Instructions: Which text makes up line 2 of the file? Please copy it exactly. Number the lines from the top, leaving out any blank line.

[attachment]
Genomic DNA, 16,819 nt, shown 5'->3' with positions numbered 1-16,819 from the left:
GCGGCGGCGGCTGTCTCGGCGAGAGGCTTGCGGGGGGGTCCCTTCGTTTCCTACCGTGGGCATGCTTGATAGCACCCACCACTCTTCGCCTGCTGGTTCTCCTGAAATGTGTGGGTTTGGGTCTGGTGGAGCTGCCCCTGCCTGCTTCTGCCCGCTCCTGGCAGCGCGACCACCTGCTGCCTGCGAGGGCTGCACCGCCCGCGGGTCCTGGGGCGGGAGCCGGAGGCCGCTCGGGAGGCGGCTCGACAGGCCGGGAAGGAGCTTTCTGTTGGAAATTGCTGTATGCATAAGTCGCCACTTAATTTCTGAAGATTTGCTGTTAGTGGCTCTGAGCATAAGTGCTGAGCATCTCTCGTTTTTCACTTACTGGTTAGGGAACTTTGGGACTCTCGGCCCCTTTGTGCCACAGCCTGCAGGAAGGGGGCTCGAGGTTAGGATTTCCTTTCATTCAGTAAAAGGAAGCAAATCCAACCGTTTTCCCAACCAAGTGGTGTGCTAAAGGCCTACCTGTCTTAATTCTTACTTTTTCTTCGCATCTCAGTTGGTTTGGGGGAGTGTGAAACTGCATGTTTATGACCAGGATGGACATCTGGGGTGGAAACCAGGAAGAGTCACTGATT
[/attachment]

GCGGCGGCGGCTGTCTCGGCGAGAGGCTTGCGGGGGGGTCCCTTCGTTTCCTACCGTGGGCATGCTTGATAGCACCCACCACTCTTCGCCTGCTGGTTCTCCTGAAATGTGTGGGTTTGGGTCTGGTGGAGCTGCCCCTGCCTGCTTCTGCCCGCTCCTGGCAGCGCGACCACCTGCTGCCTGCGAGGGCTGCACCGCCCGCGGGTCCTGGGGCGGGAGCCGGAGGCCGCTCGGGAGGCGGCTCGACAGGCCGGGAAGGAGCTTTCTGTTGGAAATTGCTGTATGCATAAGTCGCCACTTAATTTCTGAAGATTTGCTGTTAGTGGCTCTGAGCATAAGTGCTGAGCATCTCTCGTTTTTCACTTACTGGTTAGGGAACTTTGGGACTCTCGGCCCCTTTGTGCCACAGCCTGCAGGAAGGGGGCTCGAGGTTAGGATTTCCTTTCATTCAGTAAAAGGAAGCAAATCCAACCGTTTTCCCAACCAAGTGGTGTGCTAAAGGCCTACCTGTCTTAATTCTTACTTTTTCTTCGCATCTCAGTTGGTTTGGGGGAGTGTGAAACTGCATGTTTATGACCAGGATGGACATCTGGGGTGGAAACCAGGAAGAGTCACTGATT